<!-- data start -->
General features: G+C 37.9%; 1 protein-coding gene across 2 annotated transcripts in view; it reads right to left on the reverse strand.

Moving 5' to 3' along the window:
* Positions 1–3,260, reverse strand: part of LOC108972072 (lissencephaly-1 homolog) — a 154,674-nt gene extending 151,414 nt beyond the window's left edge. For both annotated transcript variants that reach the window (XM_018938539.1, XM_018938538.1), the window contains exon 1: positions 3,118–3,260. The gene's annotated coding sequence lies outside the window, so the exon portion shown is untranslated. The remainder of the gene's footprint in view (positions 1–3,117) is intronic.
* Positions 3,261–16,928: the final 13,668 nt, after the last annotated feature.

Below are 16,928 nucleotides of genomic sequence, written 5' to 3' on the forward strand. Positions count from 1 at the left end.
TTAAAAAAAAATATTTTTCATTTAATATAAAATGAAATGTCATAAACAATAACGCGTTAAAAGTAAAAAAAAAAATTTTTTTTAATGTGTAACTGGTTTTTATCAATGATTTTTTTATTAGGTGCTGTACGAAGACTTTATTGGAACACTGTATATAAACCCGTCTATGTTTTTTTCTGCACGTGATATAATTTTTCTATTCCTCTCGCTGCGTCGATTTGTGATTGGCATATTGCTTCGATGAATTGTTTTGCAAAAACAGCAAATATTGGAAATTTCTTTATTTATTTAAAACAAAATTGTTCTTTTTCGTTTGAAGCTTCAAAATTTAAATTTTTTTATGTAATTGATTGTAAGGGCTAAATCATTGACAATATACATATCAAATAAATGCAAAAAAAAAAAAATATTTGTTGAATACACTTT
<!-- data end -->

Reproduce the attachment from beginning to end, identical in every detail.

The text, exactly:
General features: G+C 37.9%; 1 protein-coding gene across 2 annotated transcripts in view; it reads right to left on the reverse strand.

Moving 5' to 3' along the window:
* Positions 1–3,260, reverse strand: part of LOC108972072 (lissencephaly-1 homolog) — a 154,674-nt gene extending 151,414 nt beyond the window's left edge. For both annotated transcript variants that reach the window (XM_018938539.1, XM_018938538.1), the window contains exon 1: positions 3,118–3,260. The gene's annotated coding sequence lies outside the window, so the exon portion shown is untranslated. The remainder of the gene's footprint in view (positions 1–3,117) is intronic.
* Positions 3,261–16,928: the final 13,668 nt, after the last annotated feature.

Below are 16,928 nucleotides of genomic sequence, written 5' to 3' on the forward strand. Positions count from 1 at the left end.
TTAAAAAAAAATATTTTTCATTTAATATAAAATGAAATGTCATAAACAATAACGCGTTAAAAGTAAAAAAAAAAATTTTTTTTAATGTGTAACTGGTTTTTATCAATGATTTTTTTATTAGGTGCTGTACGAAGACTTTATTGGAACACTGTATATAAACCCGTCTATGTTTTTTTCTGCACGTGATATAATTTTTCTATTCCTCTCGCTGCGTCGATTTGTGATTGGCATATTGCTTCGATGAATTGTTTTGCAAAAACAGCAAATATTGGAAATTTCTTTATTTATTTAAAACAAAATTGTTCTTTTTCGTTTGAAGCTTCAAAATTTAAATTTTTTTATGTAATTGATTGTAAGGGCTAAATCATTGACAATATACATATCAAATAAATGCAAAAAAAAAAAAATATTTGTTGAATACACTTT